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Greg Suarez talks Simpsons
with Al Jean
|Whether you know
his name or not, it's very likely that Al Jean has tickled your funny bone on
more than one occasion. You see, after a writing stint on the popular sitcom
Alf, and serving as a producer for
Showtime's acclaimed series It's Garry Shandling's
Show (among many of his other projects in the 1980s) Al made a move
that would change his life through the 1990s and beyond - Al moved to
Winner of four Emmy Awards and a Peabody Award for his work on The
Simpsons, Al is responsible for such fan favorite episodes as Lisa's
Pony (Homer has to take a second job at Apu's Kwik-E-Mart to support
Lisa's pony), Guess Who's Coming to Criticize Dinner
(Homer becomes Springfield's hated food critic) and Lisa's
Sax (where we learn the origin of Lisa's sax and Bart's bad
attitude), among the myriad of other episodes he's written and produced.
In light of the recently released The Simpsons: The
Complete First Season 3-disc set from Fox, I recently had an
opportunity to sit down and chat with one of The
Simpsons' cleverest and most enduring writer/producers, Al Jean. Join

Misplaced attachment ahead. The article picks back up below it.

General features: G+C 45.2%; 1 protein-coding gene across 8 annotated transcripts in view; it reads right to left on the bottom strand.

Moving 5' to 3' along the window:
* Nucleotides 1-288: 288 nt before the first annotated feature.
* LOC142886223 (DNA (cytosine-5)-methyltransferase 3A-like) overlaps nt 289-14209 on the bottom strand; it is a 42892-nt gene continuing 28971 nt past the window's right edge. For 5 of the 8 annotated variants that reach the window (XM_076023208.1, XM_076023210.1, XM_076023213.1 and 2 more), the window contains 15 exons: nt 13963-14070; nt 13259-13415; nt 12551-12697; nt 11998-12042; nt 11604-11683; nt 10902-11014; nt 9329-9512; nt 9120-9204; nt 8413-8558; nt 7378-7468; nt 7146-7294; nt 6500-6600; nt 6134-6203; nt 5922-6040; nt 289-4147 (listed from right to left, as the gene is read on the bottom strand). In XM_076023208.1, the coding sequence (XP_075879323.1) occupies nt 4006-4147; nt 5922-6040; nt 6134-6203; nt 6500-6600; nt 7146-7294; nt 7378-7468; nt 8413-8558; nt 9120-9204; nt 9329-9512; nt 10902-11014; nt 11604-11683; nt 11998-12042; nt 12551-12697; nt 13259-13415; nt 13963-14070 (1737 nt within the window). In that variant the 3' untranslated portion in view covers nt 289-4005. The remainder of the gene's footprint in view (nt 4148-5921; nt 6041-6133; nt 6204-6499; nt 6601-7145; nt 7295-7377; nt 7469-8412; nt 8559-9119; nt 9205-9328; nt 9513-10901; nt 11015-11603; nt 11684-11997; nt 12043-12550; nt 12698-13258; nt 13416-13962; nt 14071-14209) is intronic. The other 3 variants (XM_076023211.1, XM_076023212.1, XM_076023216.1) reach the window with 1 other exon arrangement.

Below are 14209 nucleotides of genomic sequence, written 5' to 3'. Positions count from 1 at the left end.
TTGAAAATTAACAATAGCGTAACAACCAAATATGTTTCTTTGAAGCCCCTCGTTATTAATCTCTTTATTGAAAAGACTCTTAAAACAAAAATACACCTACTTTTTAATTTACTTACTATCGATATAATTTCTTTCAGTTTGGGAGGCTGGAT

us as we discuss future Simpsons DVD
releases, what has made the show so enduring, and even a few "D'oh's"
Greg Suarez: Thank you for taking time out
of your schedule to talk with us. A lot of our readers and the staff of The
Bits are big fans, so this is a real pleasure for us.
Al Jean: Well, thank you.
Greg Suarez: Why don't we start by letting
the readers know a little background about yourself, and tell us how you became
part of The Simpsons family?
Al Jean: I've been in TV for about 20
years. I was working on shows like The Tonight Show
and Alf, and It's
Garry Shandling's Show. They were hiring a small staff to help turn
The Simpsons into a half-hour show; you
know they only had the Tracy Ullman Show
shorts at that point. My partner and I were offered the job, but some of our
friends weren't so interested because it was a cartoon, and they didn't think it
would last very long.
Greg Suarez: Is your partner Mike Reiss?
Al Jean: Yeah, he's been my partner,
although he now works only part-time - he still works on The
Simpsons, but technically now I'm alone (laughs), but he's very
amicable. So, we were the first staff writers that were hired. Jim Brooks, Sam
Simon, and Matt Groening [the creators] were developing the shorts Matt had done
into a series. We [Jean and Reiss] were there working as writers for the first
thirteen episodes, both scripts we had credit for writing, and also scripts we
helped rework. I ran the show in seasons three and four, and I'm currently
running it. I have had some breaks where I just wanted to get away from the
characters a little bit, but I've had something to do with the show every year
that it's been on the air.
Greg Suarez: When you say, "running
it," do you mean Executive Producing?
Al Jean: There are a lot of Executive